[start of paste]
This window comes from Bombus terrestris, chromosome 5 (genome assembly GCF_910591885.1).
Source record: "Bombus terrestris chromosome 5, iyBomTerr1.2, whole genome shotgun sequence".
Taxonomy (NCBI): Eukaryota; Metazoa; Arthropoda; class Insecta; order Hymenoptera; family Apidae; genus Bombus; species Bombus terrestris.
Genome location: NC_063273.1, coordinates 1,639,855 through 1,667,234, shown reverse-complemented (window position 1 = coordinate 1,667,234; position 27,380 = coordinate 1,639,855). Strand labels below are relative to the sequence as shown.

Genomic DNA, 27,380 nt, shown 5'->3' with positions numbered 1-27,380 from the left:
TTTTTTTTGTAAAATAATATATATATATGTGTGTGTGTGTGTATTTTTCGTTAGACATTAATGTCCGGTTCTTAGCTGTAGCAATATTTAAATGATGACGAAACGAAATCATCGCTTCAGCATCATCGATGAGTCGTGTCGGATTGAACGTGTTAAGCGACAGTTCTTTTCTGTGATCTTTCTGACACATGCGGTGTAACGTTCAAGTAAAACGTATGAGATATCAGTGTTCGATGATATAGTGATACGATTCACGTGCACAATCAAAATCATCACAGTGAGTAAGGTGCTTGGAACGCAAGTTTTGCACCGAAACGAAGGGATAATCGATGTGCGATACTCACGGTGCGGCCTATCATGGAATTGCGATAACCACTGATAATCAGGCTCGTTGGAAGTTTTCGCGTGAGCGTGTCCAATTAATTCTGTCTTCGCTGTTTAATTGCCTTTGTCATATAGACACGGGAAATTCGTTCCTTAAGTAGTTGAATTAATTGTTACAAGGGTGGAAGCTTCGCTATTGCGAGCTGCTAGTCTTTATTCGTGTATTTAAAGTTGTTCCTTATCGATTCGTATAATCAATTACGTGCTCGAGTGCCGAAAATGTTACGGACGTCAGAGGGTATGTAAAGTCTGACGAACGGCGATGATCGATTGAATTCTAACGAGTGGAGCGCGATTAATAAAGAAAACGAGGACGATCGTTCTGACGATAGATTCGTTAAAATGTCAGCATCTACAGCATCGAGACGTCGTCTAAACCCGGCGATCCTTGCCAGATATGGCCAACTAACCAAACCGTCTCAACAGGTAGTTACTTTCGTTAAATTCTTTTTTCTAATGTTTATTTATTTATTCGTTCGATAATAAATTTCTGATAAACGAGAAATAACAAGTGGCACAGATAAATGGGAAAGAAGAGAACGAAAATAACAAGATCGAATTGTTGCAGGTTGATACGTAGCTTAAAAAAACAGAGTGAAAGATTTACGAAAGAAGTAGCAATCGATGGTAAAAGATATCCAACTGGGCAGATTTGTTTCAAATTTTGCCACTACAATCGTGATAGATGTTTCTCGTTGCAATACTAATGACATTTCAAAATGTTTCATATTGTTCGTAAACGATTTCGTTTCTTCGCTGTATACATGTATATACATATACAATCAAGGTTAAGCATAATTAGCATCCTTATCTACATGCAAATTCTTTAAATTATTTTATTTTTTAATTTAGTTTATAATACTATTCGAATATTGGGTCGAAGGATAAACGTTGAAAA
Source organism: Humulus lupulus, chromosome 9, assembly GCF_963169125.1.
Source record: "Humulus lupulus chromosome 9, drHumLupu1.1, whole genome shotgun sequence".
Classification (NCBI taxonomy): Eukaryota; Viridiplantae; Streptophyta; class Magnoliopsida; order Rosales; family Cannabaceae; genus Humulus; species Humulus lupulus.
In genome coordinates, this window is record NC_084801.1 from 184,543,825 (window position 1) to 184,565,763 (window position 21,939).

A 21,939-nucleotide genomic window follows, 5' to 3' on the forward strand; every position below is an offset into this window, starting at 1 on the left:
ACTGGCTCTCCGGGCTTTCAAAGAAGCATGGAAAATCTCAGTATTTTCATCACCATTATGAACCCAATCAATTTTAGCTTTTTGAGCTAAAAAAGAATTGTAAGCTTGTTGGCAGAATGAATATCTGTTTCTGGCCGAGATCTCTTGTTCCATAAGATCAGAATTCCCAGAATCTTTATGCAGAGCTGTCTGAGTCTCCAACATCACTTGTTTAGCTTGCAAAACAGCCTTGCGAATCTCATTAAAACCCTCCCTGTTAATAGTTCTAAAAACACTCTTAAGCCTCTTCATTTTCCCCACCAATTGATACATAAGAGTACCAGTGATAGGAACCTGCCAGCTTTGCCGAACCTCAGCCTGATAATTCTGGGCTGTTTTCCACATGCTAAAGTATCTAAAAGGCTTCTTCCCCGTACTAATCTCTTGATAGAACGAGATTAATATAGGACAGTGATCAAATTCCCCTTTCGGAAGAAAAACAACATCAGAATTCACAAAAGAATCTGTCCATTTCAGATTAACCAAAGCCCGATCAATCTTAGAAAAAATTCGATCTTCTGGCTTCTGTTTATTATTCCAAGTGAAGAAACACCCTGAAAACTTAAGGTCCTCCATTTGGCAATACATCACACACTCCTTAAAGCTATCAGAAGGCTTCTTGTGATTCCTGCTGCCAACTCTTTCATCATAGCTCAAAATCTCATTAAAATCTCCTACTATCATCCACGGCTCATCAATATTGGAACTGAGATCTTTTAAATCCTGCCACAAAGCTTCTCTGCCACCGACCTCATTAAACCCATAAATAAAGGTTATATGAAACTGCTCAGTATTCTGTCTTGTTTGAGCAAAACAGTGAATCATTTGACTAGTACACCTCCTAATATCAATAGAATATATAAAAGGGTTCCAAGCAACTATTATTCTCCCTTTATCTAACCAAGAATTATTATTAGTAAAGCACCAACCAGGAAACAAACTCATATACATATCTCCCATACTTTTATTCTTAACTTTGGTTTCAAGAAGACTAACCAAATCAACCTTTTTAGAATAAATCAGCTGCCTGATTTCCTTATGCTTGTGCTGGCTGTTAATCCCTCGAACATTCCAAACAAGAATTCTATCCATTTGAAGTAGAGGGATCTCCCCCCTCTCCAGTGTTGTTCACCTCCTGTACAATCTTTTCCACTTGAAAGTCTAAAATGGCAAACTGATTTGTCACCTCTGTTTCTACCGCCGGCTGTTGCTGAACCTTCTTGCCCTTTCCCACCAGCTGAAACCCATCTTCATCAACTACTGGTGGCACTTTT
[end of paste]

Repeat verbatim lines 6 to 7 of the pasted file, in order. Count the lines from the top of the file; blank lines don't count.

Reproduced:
TTTTTTTTGTAAAATAATATATATATATGTGTGTGTGTGTGTATTTTTCGTTAGACATTAATGTCCGGTTCTTAGCTGTAGCAATATTTAAATGATGACGAAACGAAATCATCGCTTCAGCATCATCGATGAGTCGTGTCGGATTGAACGTGTTAAGCGACAGTTCTTTTCTGTGATCTTTCTGACACATGCGGTGTAACGTTCAAGTAAAACGTATGAGATATCAGTGTTCGATGATATAGTGATACGATTCACGTGCACAATCAAAATCATCACAGTGAGTAAGGTGCTTGGAACGCAAGTTTTGCACCGAAACGAAGGGATAATCGATGTGCGATACTCACGGTGCGGCCTATCATGGAATTGCGATAACCACTGATAATCAGGCTCGTTGGAAGTTTTCGCGTGAGCGTGTCCAATTAATTCTGTCTTCGCTGTTTAATTGCCTTTGTCATATAGACACGGGAAATTCGTTCCTTAAGTAGTTGAATTAATTGTTACAAGGGTGGAAGCTTCGCTATTGCGAGCTGCTAGTCTTTATTCGTGTATTTAAAGTTGTTCCTTATCGATTCGTATAATCAATTACGTGCTCGAGTGCCGAAAATGTTACGGACGTCAGAGGGTATGTAAAGTCTGACGAACGGCGATGATCGATTGAATTCTAACGAGTGGAGCGCGATTAATAAAGAAAACGAGGACGATCGTTCTGACGATAGATTCGTTAAAATGTCAGCATCTACAGCATCGAGACGTCGTCTAAACCCGGCGATCCTTGCCAGATATGGCCAACTAACCAAACCGTCTCAACAGGTAGTTACTTTCGTTAAATTCTTTTTTCTAATGTTTATTTATTTATTCGTTCGATAATAAATTTCTGATAAACGAGAAATAACAAGTGGCACAGATAAATGGGAAAGAAGAGAACGAAAATAACAAGATCGAATTGTTGCAGGTTGATACGTAGCTTAAAAAAACAGAGTGAAAGATTTACGAAAGAAGTAGCAATCGATGGTAAAAGATATCCAACTGGGCAGATTTGTTTCAAATTTTGCCACTACAATCGTGATAGATGTTTCTCGTTGCAATACTAATGACATTTCAAAATGTTTCATATTGTTCGTAAACGATTTCGTTTCTTCGCTGTATACATGTATATACATATACAATCAAGGTTAAGCATAATTAGCATCCTTATCTACATGCAAATTCTTTAAATTATTTTATTTTTTAATTTAGTTTATAATACTATTCGAATATTGGGTCGAAGGATAAACGTTGAAAA
Source organism: Humulus lupulus, chromosome 9, assembly GCF_963169125.1.